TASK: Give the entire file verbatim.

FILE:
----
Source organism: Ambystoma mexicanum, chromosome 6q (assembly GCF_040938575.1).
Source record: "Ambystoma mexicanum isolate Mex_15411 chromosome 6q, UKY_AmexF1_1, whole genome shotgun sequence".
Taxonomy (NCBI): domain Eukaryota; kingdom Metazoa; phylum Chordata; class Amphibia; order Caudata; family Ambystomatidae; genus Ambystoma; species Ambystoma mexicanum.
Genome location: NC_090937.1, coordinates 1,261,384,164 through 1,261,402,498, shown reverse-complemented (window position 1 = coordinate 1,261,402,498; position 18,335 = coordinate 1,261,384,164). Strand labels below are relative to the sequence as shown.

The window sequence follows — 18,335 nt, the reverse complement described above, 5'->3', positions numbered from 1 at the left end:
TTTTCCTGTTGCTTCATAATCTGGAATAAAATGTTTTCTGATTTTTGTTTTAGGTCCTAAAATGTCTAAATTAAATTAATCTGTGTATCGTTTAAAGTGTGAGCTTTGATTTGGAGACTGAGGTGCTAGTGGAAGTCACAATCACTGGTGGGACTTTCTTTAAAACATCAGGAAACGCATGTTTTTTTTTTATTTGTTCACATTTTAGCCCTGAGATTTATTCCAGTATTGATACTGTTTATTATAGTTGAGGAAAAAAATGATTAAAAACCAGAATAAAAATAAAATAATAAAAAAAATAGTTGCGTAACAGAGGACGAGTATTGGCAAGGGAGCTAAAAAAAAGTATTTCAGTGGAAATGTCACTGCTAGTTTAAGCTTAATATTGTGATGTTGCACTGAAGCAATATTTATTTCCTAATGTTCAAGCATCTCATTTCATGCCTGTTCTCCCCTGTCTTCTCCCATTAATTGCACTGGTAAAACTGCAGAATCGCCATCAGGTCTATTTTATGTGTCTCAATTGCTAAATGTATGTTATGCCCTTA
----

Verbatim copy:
Source organism: Ambystoma mexicanum, chromosome 6q (assembly GCF_040938575.1).
Source record: "Ambystoma mexicanum isolate Mex_15411 chromosome 6q, UKY_AmexF1_1, whole genome shotgun sequence".
Taxonomy (NCBI): domain Eukaryota; kingdom Metazoa; phylum Chordata; class Amphibia; order Caudata; family Ambystomatidae; genus Ambystoma; species Ambystoma mexicanum.
Genome location: NC_090937.1, coordinates 1,261,384,164 through 1,261,402,498, shown reverse-complemented (window position 1 = coordinate 1,261,402,498; position 18,335 = coordinate 1,261,384,164). Strand labels below are relative to the sequence as shown.

The window sequence follows — 18,335 nt, the reverse complement described above, 5'->3', positions numbered from 1 at the left end:
TTTTCCTGTTGCTTCATAATCTGGAATAAAATGTTTTCTGATTTTTGTTTTAGGTCCTAAAATGTCTAAATTAAATTAATCTGTGTATCGTTTAAAGTGTGAGCTTTGATTTGGAGACTGAGGTGCTAGTGGAAGTCACAATCACTGGTGGGACTTTCTTTAAAACATCAGGAAACGCATGTTTTTTTTTTATTTGTTCACATTTTAGCCCTGAGATTTATTCCAGTATTGATACTGTTTATTATAGTTGAGGAAAAAAATGATTAAAAACCAGAATAAAAATAAAATAATAAAAAAAATAGTTGCGTAACAGAGGACGAGTATTGGCAAGGGAGCTAAAAAAAAGTATTTCAGTGGAAATGTCACTGCTAGTTTAAGCTTAATATTGTGATGTTGCACTGAAGCAATATTTATTTCCTAATGTTCAAGCATCTCATTTCATGCCTGTTCTCCCCTGTCTTCTCCCATTAATTGCACTGGTAAAACTGCAGAATCGCCATCAGGTCTATTTTATGTGTCTCAATTGCTAAATGTATGTTATGCCCTTA